With no applied voltage, the gap 19 remains between the movable reflective layer 14 a and optical stack 16 a, with the movable reflective layer 14 a in a mechanically relaxed state, as illustrated by the pixel 12 a in FIG. 1. However, when a potential difference is applied to a selected row and column, the capacitor formed at the intersection of the row and column electrodes at the corresponding pixel becomes charged, and electrostatic forces pull the electrodes together. If the voltage is high enough, the movable reflective layer 14 is deformed and is forced against the optical stack 16. A dielectric layer (not illustrated in this Figure) within the optical stack 16 may prevent shorting and control the separation distance between layers 14 and 16, as illustrated by pixel 12 b on the right in FIG. 1. The behavior is the same regardless of the polarity of the applied potential difference. In this way, row/column actuation that can control the reflective vs. non-reflective pixel states is analogous in many ways to that used in conventional LCD and other display technologies.

FIGS. 2 through 5B illustrate one exemplary process and system for using an array of interferometric modulators in a display application.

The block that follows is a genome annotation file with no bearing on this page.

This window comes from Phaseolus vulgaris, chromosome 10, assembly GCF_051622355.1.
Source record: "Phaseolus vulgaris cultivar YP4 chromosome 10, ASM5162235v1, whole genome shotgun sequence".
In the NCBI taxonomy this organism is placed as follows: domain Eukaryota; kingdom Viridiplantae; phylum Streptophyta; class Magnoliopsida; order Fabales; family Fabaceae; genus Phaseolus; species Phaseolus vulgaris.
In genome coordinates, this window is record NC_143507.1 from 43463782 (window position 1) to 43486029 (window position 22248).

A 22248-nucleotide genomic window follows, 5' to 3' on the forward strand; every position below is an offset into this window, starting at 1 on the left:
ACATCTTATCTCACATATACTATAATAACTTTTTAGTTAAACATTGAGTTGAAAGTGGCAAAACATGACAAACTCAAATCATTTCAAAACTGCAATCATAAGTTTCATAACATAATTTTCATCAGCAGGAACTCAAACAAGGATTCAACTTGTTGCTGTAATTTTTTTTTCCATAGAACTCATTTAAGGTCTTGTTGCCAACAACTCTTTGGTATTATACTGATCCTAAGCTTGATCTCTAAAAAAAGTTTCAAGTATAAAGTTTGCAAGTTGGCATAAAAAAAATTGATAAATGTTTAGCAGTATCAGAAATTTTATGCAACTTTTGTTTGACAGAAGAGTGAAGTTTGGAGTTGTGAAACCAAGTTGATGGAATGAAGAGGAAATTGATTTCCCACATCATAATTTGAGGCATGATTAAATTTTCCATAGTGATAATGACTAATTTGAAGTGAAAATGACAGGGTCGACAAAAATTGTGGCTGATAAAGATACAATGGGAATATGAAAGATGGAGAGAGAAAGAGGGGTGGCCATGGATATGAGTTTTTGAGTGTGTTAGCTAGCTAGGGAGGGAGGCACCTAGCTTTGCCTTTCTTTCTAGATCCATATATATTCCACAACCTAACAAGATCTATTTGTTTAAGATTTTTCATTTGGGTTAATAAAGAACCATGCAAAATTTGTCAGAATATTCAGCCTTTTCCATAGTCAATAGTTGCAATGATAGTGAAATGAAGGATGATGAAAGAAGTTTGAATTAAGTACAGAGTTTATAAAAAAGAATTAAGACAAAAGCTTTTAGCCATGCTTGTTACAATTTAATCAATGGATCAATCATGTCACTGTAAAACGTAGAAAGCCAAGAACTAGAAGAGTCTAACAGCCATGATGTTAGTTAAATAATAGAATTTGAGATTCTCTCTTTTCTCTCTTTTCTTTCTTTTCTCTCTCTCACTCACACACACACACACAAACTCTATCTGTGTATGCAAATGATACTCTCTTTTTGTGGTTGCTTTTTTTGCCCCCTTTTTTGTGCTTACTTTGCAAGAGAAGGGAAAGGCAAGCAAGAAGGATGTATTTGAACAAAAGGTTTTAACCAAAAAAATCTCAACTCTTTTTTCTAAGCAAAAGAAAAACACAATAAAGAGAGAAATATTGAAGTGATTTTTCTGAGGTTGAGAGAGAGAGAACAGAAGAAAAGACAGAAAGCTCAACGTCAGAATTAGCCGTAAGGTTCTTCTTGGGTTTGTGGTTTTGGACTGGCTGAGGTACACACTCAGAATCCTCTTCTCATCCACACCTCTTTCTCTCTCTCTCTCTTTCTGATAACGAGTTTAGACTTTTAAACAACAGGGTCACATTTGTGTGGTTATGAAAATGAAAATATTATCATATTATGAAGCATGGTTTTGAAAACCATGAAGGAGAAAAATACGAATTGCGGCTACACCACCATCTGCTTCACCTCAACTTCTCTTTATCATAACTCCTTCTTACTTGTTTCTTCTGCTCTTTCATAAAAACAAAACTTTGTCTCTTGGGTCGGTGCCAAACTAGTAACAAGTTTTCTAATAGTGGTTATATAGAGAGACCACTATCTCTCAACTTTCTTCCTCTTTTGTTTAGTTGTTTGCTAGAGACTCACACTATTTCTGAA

FIG. 2 is a system block diagram illustrating one embodiment of an electronic device that may incorporate aspects of the invention. In the exemplary embodiment, the electronic device includes a processor 21 which may be any general purpose single- or multi-chip microprocessor such as an ARM, Pentium®, Pentium II®, Pentium III®, Pentium IV®, Pentium® Pro, an 8051, a MIPS®, a Power PC®, an ALPHA®, or any special purpose microprocessor such as a digital signal processor, microcontroller, or a programmable gate array. As is conventional in the art, the processor 21 may be configured to execute one or more software modules. In addition to executing an operating system, the processor may be configured to execute one or more software applications, including a web browser, a telephone application, an email program, or any other software application.